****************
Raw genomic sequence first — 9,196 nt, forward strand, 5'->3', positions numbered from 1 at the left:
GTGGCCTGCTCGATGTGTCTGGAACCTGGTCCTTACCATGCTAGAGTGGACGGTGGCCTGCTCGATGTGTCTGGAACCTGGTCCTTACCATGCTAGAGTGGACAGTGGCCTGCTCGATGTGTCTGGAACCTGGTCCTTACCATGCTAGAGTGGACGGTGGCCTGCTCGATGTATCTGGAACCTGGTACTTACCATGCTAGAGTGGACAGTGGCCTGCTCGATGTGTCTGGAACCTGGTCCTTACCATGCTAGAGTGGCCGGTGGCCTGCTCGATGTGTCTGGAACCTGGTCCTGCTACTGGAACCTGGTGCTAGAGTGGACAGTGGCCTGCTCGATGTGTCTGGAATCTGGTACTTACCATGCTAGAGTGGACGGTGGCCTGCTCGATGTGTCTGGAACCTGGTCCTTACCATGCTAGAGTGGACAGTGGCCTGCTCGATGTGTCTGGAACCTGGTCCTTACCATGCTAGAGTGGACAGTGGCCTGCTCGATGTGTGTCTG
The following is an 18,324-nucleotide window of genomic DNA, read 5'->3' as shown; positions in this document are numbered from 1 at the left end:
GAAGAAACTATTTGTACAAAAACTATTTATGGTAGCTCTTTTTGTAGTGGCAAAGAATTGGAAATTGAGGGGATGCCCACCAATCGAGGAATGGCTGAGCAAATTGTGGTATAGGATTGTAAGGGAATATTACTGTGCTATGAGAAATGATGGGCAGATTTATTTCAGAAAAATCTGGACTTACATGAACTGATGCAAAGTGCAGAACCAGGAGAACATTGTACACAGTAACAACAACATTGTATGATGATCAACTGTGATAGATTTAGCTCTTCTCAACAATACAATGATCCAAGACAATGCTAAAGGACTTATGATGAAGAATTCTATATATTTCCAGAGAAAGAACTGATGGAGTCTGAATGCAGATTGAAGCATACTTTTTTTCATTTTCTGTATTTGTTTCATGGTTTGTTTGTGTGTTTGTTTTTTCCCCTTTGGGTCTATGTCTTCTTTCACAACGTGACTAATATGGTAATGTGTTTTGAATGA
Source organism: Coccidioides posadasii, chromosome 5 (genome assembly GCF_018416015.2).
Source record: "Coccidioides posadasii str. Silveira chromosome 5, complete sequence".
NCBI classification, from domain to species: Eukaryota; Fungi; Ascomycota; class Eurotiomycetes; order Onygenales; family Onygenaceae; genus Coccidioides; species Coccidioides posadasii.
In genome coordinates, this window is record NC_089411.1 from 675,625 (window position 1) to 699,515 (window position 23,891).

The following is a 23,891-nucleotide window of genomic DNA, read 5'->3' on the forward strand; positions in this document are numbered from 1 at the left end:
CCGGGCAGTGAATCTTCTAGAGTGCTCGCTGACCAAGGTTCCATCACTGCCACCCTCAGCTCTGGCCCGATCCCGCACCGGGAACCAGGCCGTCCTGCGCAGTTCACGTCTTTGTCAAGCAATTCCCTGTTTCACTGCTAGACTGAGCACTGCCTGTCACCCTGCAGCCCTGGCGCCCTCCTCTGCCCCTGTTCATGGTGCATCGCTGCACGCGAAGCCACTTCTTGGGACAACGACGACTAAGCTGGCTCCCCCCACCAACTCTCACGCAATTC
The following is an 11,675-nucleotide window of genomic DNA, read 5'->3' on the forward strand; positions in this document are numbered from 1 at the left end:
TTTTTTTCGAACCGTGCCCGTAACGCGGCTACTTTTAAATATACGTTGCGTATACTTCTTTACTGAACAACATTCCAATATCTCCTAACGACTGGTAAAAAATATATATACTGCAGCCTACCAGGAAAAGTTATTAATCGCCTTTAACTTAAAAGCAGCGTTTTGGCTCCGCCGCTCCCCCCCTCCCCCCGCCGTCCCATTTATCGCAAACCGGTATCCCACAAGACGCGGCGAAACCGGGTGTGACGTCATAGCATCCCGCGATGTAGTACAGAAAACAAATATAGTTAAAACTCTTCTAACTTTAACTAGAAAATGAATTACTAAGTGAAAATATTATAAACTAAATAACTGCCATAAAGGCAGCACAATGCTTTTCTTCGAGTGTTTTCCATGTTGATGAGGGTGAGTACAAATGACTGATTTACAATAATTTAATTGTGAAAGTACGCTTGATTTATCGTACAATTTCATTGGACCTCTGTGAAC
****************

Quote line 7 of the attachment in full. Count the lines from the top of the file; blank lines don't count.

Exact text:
NCBI classification, from domain to species: Eukaryota; Fungi; Ascomycota; class Eurotiomycetes; order Onygenales; family Onygenaceae; genus Coccidioides; species Coccidioides posadasii.